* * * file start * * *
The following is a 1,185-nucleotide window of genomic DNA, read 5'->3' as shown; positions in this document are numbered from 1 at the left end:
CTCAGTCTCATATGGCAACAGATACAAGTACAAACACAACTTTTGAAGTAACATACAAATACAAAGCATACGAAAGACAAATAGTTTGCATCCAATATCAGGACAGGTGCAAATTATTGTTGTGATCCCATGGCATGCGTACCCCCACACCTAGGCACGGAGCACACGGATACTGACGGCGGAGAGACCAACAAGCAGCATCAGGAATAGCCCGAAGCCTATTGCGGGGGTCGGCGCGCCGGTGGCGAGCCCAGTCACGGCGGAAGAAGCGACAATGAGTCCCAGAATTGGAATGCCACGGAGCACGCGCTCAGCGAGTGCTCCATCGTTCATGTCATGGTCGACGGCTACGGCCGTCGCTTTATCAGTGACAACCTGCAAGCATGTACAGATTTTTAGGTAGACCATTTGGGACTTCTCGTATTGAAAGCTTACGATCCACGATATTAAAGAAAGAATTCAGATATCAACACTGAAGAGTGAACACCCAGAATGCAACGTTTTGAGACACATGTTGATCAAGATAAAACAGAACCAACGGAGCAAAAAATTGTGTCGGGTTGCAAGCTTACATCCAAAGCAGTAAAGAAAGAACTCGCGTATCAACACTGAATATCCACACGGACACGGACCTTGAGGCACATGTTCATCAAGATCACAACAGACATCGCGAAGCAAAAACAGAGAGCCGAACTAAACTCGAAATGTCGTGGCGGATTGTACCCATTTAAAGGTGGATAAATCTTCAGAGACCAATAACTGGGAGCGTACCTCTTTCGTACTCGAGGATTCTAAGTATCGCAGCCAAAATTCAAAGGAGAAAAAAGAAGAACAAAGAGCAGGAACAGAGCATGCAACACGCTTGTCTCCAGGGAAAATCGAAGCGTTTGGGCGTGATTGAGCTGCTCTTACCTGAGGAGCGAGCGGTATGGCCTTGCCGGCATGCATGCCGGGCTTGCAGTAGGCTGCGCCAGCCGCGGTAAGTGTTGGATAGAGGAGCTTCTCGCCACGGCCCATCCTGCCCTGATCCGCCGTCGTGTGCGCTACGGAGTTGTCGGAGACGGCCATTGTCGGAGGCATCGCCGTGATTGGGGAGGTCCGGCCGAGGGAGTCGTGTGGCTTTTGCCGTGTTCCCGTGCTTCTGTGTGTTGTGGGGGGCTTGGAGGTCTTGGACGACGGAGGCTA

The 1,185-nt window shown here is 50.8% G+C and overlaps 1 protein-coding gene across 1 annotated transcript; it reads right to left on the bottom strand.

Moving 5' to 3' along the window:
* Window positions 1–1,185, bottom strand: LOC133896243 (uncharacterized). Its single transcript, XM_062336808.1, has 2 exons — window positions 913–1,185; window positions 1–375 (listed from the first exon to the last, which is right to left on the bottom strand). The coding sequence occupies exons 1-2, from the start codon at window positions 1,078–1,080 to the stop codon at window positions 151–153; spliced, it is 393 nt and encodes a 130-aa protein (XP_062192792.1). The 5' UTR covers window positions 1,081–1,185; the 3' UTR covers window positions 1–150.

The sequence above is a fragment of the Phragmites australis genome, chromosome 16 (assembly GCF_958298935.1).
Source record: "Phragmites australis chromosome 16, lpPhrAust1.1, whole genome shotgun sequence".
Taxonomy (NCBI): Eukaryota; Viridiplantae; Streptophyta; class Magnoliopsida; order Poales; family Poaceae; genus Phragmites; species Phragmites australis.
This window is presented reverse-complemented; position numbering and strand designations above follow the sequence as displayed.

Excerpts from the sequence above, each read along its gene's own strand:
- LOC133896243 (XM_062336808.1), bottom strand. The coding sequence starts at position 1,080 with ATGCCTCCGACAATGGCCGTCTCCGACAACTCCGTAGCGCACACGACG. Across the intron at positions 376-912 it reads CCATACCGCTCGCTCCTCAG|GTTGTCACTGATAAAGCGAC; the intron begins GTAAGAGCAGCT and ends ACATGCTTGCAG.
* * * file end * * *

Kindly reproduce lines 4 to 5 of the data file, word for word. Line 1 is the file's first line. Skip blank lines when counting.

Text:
Moving 5' to 3' along the window:
* Window positions 1–1,185, bottom strand: LOC133896243 (uncharacterized). Its single transcript, XM_062336808.1, has 2 exons — window positions 913–1,185; window positions 1–375 (listed from the first exon to the last, which is right to left on the bottom strand). The coding sequence occupies exons 1-2, from the start codon at window positions 1,078–1,080 to the stop codon at window positions 151–153; spliced, it is 393 nt and encodes a 130-aa protein (XP_062192792.1). The 5' UTR covers window positions 1,081–1,185; the 3' UTR covers window positions 1–150.